He’s spent the past two months detained in the rundown Park Hotel in Melbourne, Australia, and now Adnan Choopani has a famous new neighbor — tennis star Novak Djokovic.
“I couldn’t believe that Djokovic is here,” Choopani, 24, said in a Friday video call from his room in the makeshift immigration detention center, which is home to 36 asylum-seekers.
“I hope he shares what he’s seen,” he said, adding that the locked windows, the lack of fresh air and the poor food were taking a mental toll on him and other residents.
Djokovic, the 20-time grand slam winner, moved into a room on the floor below Choopani last week after Australian border officials canceled his visa for failing to provide appropriate evidence to meet entry requirements.
The country’s Covid-19 rules stipulate that incoming travelers must have had two shots of an approved vaccine or must have exemptions with genuine medical reasons to avoid quarantine.
Ahead of a court hearing Monday, Djokovic’s lawyers argued in papers filed with the Federal Circuit and Family Court of Australia that he had been granted an exemption because he contracted — and recovered from — the coronavirus last month.
As he waits for his case to be heard, Djokovic has been confined to the Park Hotel, a gray, five-story immigration detention center in an inner-city suburb of Melbourne — a little more than 2 miles from the luxurious city hotels where most of the other players competing in the Australian Open tennis tournament are staying.
His mother, Dijana, was less than impressed, telling reporters at her family’s restaurant in Belgrade, Serbia, last week that it was “dirty” and infested with bugs. She also criticized the food.
Choopani echoed the sentiment, calling the food “disgusting.” He said that on a number of occasions he had found maggots in some of the food and was given moldy bread to eat.
Another detainee, Mohammed Joy Miah, posted images of the insects in the food on social media late last month.
Choopani said conditions in the hotel, which is also being used to quarantine travelers who have tested positive for Covid-19, had “mentally destroyed” some of the residents.
“All people do is just stay in their room,” he said.
Facing oppression as a member of the Ahwazi Arab minority in Iran, Choopani said, his family had urged him to flee. At just 15 years old, he made his way to Indonesia, where he boarded a boat for Australia.
Authorities intercepted the vessel, and Choopani has been detained ever since then. Australia has a mandatory detention policy for anyone arriving without a visa and to deter people’s arriving by boat.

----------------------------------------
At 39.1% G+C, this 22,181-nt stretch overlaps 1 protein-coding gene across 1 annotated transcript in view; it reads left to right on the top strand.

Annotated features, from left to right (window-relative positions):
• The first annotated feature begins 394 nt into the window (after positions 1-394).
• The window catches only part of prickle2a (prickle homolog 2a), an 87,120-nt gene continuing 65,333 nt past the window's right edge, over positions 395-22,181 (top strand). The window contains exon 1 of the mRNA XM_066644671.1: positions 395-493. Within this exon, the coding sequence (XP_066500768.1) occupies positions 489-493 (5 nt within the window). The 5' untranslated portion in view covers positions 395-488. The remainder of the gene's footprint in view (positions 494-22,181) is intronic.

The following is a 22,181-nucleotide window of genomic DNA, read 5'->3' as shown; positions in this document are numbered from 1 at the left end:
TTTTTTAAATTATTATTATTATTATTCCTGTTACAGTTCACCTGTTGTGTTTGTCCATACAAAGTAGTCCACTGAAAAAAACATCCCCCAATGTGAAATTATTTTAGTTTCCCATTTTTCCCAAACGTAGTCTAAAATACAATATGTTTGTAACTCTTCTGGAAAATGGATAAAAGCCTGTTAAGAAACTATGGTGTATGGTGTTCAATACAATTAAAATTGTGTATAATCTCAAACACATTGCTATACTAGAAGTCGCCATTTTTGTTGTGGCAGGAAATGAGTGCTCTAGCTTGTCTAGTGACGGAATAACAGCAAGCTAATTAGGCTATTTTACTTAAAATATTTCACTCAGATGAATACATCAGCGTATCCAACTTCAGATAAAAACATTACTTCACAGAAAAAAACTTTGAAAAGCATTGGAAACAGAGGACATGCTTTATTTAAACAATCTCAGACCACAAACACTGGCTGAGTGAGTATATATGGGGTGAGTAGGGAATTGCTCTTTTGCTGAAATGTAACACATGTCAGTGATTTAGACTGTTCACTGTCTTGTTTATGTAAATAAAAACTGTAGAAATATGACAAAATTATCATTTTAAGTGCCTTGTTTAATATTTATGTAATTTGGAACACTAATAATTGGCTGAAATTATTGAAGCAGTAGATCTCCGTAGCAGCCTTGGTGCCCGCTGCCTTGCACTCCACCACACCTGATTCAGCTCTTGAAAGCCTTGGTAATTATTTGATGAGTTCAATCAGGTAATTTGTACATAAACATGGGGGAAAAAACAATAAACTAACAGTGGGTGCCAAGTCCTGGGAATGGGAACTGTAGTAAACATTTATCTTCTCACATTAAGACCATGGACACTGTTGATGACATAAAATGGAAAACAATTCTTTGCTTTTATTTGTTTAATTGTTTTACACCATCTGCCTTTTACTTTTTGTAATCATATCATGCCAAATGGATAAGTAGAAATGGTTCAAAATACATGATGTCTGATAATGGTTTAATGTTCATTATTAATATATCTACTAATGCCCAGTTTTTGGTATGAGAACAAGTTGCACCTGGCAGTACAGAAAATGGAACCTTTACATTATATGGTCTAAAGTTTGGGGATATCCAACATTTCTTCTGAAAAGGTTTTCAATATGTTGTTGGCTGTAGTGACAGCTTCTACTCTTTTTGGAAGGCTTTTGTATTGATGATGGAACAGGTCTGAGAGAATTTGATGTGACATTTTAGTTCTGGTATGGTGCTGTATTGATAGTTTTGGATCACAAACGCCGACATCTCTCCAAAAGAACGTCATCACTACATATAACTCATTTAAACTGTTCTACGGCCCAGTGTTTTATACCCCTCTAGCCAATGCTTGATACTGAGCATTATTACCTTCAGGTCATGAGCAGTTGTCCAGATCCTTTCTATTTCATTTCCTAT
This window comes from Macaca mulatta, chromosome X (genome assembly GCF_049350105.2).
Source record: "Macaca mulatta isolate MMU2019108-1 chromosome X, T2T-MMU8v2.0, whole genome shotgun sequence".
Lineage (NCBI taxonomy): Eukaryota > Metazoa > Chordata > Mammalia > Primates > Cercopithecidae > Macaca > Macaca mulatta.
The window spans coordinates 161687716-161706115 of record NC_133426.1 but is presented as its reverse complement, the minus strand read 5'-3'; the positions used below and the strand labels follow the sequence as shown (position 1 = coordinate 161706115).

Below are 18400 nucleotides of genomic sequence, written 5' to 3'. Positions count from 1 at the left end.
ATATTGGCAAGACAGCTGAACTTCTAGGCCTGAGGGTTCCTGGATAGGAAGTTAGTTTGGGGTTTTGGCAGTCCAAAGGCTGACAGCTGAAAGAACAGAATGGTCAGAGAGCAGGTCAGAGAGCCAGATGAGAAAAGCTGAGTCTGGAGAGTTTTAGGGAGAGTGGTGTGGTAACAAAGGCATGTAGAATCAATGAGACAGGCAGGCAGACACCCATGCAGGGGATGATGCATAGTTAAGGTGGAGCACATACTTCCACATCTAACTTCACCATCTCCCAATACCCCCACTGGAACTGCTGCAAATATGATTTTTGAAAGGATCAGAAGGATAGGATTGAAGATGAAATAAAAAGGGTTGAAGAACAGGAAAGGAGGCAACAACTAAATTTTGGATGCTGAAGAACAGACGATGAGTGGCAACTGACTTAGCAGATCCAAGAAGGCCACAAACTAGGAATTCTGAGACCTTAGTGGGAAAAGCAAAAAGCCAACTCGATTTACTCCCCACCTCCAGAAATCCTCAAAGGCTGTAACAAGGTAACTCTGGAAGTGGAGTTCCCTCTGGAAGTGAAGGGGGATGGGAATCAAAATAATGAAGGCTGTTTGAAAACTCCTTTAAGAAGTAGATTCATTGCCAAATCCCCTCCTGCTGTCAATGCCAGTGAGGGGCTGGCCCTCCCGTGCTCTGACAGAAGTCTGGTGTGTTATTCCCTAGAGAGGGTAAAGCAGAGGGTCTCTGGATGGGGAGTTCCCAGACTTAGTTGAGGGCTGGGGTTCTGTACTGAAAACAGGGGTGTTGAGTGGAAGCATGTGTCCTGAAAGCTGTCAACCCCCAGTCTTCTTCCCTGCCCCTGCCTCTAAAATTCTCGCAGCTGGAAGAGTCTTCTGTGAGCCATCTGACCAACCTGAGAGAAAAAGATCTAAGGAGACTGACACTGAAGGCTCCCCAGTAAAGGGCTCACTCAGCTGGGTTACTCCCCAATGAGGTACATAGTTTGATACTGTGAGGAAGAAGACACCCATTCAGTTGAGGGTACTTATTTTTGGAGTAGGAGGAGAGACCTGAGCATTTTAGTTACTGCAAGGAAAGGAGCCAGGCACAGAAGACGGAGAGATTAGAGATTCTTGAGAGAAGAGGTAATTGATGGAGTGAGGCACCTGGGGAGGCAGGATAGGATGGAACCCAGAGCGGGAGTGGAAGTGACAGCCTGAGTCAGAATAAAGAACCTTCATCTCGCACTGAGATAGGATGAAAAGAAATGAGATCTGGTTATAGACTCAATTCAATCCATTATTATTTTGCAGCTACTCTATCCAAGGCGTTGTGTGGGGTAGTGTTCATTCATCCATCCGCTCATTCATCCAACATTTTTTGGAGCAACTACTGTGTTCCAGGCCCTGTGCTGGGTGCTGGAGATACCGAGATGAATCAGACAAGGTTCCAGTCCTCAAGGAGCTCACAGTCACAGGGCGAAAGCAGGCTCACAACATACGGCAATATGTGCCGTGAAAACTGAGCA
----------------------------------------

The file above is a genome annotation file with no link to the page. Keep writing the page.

Choopani said he spent most of the time in offshore processing centers on Christmas Island and the island of Nauru in the South Pacific.
He added he had lived in a number of detention centers after he moved to the mainland in 2019, before he ended up in the Park Hotel in November.
“Nine years of my life are gone for nothing,” he said, adding that he was “heartbroken” to admit that his teens and his early 20s had been wasted and that he had missed out on things like a graduation party and having a girlfriend.
He said detention also prevented him from starting a family or getting a job. He had never been convicted of a crime, he said; he “just simply asked for asylum.”
Choopani said he suffers from post-traumatic stress disorder. He showed NBC News two large medication packs filled with antidepressants and sleeping tablets.
“I sleep all day, and when I wake up, I watch a bit of a movie and that’s it — I’ll take my medication again and sleep,” he said.
Choopani doesn’t know when he’ll be released, but when it comes to his own potential freedom he said he dreamed of walking down the street on his own without being guarded.
NBC News has asked the Australian Border Force, which uses the hotel to house asylum-seekers, for comment. In a statement to The New York Times, it said detainees in immigration hotels have “access to dedicated indoor and outdoor exercise and activity areas,” appropriate food, “clean, comfortable sleeping quarters” and other amenities.
Australia’s Department of Immigration and Border Protection also declined to comment on Choopani’s case.
While it is unclear what conditions Djokovic is being held in, his case has shined a spotlight on Australia’s immigration system.
“Australia’s treatment of asylum seekers is inhumane, deeply cruel & illegal under international law,” Sophie McNeill, the Australia researcher for Human Rights Watch, tweeted Friday.
The activist group Refugee Action Collective Victoria said in a statement Thursday, “Djokovic might spend a few days in detention but the refugees have been held for 8 years with no end in sight, for no good reason, other than the cruel politics of borders.”
Choopani said he hoped Djokovic would highlight the hotel’s conditions.
“I wish Mr. Djokovic can be our voice and talk about us,” he said.